Alcoholics Anonymous and the Golden Rule of Habit Change
Scientists have now studied it in the last decade or 15 years, and the reason why AA works is that it adheres to the Golden Rule of Habit Change.
Charles Duhigg is a Pulitzer Prize–winning investigative reporter for The New York Times and the author of The Power of Habit. He is a winner of the National Academies of Sciences, National Journalism, and George Polk awards. A graduate of Harvard Business School and Yale College, he lives in Brooklyn with his wife and two children.
Alcoholics Anonymous is a perfect example of the Golden Rule of Habit Change. AA was actually created essentially by a group of amateurs who were alcoholics themselves who had no scientific background, whatsoever. And since then, AA has not really changed in 70 years. It’s been sort of frozen in time. And for a long time, scientists dismissed it as kind of this cult or this fringe activity that they didn’t understand. Yet they knew that for a lot of people AA worked, it cured their alcoholism. Scientists have now studied it in the last decade or 15 years, and the reason why AA works is that it adheres to the Golden Rule of Habit Change.
So, for a lot of alcoholics, they essentially have a habit dysfunction where they get into this pattern. They have a cue, which is, "I feel stressed at work" or it’s after work or "I’ve just become habituated to whenever I fight with my wife or whenever something happens in my life, I go to a bar." Right? And at the bar, I find a group of friends or I have a drink and I kind of have this social catharsis, and that’s the reward. The cue is, I had a bad day at work, the routine is, go to a bar. The reward is, I feel so much better after discussing this bad day at work with my friends at the bar and relaxing a little bit.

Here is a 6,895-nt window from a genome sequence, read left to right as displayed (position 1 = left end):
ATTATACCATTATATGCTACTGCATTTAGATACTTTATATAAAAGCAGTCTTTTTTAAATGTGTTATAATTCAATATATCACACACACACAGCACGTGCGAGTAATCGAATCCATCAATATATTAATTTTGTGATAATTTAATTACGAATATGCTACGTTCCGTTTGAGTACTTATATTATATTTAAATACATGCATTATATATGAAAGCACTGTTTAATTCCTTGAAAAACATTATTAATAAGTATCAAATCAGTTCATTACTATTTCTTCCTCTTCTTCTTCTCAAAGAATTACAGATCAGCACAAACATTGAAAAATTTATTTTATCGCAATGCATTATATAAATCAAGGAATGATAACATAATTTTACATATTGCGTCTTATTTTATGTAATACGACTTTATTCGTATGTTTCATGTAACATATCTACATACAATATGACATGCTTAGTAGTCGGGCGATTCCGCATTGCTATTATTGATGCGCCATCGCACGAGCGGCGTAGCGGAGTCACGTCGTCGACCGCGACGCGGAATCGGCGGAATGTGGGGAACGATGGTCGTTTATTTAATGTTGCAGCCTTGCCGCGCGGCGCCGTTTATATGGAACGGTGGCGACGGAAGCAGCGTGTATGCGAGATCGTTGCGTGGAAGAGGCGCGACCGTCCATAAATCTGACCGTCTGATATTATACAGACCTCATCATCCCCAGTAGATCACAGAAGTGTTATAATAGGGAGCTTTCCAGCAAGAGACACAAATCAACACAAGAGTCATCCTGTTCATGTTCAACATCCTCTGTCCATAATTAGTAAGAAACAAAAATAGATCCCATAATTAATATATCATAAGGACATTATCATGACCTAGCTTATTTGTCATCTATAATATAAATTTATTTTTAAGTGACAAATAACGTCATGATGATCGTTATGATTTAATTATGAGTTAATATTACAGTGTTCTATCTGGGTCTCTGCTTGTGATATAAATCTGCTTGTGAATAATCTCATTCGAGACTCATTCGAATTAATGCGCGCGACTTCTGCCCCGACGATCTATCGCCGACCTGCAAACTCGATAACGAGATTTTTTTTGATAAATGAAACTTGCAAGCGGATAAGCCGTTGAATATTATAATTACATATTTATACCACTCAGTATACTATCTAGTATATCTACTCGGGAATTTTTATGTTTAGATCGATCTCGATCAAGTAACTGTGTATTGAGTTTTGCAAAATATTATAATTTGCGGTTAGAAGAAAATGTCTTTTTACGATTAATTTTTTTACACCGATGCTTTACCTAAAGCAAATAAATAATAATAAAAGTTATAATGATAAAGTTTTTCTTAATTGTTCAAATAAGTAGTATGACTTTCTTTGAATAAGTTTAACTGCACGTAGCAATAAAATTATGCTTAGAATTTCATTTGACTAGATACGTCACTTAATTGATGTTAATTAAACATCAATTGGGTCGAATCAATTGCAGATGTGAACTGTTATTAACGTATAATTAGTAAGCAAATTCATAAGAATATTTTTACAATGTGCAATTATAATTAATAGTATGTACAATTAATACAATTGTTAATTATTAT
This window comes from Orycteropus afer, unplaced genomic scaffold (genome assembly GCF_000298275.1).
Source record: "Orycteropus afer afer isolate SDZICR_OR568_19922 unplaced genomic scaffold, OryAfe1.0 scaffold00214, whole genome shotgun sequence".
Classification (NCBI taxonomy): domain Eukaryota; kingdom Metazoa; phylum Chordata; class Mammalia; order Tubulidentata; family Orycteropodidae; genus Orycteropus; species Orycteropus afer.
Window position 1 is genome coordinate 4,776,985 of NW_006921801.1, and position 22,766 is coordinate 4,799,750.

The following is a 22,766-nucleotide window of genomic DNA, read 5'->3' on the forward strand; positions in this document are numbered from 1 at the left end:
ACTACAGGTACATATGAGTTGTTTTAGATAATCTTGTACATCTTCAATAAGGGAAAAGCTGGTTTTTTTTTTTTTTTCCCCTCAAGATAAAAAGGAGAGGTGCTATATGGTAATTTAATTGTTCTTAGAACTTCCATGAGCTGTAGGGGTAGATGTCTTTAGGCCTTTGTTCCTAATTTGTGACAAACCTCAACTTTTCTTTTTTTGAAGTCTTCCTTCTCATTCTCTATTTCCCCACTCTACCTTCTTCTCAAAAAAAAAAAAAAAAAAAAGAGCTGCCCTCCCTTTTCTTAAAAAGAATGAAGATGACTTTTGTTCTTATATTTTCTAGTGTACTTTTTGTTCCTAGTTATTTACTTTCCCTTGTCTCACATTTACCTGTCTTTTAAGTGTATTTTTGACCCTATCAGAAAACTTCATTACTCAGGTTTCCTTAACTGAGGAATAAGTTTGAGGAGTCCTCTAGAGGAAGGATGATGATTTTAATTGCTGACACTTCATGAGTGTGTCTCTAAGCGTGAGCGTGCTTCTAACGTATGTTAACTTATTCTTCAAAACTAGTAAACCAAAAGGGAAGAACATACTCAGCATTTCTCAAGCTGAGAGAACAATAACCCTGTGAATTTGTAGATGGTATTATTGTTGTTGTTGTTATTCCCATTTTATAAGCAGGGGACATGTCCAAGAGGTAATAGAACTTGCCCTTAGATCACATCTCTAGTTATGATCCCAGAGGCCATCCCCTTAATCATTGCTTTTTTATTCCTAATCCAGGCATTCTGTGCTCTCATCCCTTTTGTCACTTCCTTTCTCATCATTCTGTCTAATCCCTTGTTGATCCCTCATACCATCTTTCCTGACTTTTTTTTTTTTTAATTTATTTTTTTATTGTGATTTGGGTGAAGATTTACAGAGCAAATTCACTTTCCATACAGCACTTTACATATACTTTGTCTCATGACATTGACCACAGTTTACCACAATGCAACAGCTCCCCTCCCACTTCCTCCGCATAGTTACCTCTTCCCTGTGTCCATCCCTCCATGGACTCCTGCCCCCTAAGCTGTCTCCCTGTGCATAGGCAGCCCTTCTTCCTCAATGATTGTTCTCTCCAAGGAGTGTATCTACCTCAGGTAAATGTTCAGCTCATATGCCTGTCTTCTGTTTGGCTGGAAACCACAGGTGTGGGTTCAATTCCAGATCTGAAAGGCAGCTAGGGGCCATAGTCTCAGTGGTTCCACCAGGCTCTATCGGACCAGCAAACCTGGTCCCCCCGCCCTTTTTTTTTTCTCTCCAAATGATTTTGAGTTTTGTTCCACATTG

So what AA did is it kept the exact same cue and the exact same reward. It said, "if you have a bad day at work, go to a meeting instead of a bar." And at that meeting, talk to a whole bunch of your friends, unload all of your problems, have the same emotional cathartic moment. We’re going to deliver the exact same reward and we’re going to trigger it with the exact same cue. We’re just going to change the behavior that happens. So besides the fact that it wasn’t invented or created by people who have any background in science, AA's 12 Steps is one of the most effective ways of changing behaviors. And it’s because they adhere to this Golden Rule of Habit Change.
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